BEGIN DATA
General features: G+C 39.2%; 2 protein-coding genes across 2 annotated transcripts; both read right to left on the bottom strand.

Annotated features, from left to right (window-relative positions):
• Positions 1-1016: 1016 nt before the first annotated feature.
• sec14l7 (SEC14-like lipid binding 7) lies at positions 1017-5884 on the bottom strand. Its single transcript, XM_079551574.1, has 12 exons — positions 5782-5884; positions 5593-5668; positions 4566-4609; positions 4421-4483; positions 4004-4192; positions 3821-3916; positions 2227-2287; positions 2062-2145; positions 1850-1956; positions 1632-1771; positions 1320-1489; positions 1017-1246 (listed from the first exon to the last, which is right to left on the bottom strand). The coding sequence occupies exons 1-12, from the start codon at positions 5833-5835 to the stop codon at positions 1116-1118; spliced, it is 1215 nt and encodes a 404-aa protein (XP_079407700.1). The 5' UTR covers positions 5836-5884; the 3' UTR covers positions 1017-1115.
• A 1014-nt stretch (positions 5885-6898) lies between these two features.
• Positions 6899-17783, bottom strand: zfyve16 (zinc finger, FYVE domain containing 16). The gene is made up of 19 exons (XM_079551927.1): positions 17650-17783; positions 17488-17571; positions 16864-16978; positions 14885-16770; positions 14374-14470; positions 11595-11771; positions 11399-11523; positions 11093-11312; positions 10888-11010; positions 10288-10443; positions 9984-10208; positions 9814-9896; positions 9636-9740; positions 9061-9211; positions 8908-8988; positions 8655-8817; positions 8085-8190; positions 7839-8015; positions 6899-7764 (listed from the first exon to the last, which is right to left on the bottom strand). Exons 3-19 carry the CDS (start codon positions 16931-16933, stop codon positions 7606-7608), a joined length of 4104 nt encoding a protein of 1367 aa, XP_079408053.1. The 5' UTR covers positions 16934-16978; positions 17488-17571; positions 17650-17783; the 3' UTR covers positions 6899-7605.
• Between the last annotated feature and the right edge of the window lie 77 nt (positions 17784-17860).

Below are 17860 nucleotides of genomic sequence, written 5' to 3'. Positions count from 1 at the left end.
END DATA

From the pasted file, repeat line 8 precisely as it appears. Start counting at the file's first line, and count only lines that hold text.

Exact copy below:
Below are 17860 nucleotides of genomic sequence, written 5' to 3'. Positions count from 1 at the left end.